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Digital humanities: the real revolution

Glancing vaguely at a mildly interesting book on the shelf: 50 literature ideas you really need to know, by John Sutherland, I started to think about what has changed in the last 30 years or so of studying literature. Judging by Sutherland's book, terms like "epic", "irony", "lyric" are still around, as they were years ago, but what has changed as a result of digital texts? The only reference to digital publishing in Sutherland's book (published 2010) is "The e-Book".

Product owners: the new face of digital publishing

A seminar at the London Book Fair (April 15th 2013) asked the question: how will publishing interact with technology in the future? Stephen Devlin, CTO of Macmillan, had the fascinating answer: via product owners. The product owner, is the person in the organisation who defines the demand for digital systems, and, intriguingly, is not only not a technical person, and would not be based in the technical area, but at the same time not an editor. Why not? Because editors can never finish things, can never let go (I hasten to add that this was Mr Devlin speaking, not me!).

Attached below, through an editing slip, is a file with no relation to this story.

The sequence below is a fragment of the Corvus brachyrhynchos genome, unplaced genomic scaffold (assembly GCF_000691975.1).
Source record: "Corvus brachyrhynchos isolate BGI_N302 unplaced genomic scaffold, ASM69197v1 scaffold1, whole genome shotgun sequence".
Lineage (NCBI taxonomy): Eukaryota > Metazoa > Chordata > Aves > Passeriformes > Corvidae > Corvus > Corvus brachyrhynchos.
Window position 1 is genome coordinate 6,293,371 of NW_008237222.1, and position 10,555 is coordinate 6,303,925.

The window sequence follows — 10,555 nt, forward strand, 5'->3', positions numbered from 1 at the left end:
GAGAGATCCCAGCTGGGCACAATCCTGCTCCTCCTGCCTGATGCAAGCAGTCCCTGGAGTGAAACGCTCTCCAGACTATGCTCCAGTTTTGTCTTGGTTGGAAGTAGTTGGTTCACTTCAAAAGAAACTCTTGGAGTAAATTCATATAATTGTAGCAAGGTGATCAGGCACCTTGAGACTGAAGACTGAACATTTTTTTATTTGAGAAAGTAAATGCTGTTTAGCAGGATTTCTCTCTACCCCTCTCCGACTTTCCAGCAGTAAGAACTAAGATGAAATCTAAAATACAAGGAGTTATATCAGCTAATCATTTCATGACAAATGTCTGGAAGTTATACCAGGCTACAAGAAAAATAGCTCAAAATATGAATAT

More ontology definitions

Dean Allemang, co-author of the well-reviewed (and readable) Semantic Web for the Working Ontologist gave a very simple definition of "ontology" in a December 2012 presentation as a:

Sharable, modular piece of metadata, where "sharable" means referenceable from other places, "modular" means self-contained.

That reads pretty clearly to me, even if it refers to a single item within an ontology rather than the ontology as a whole.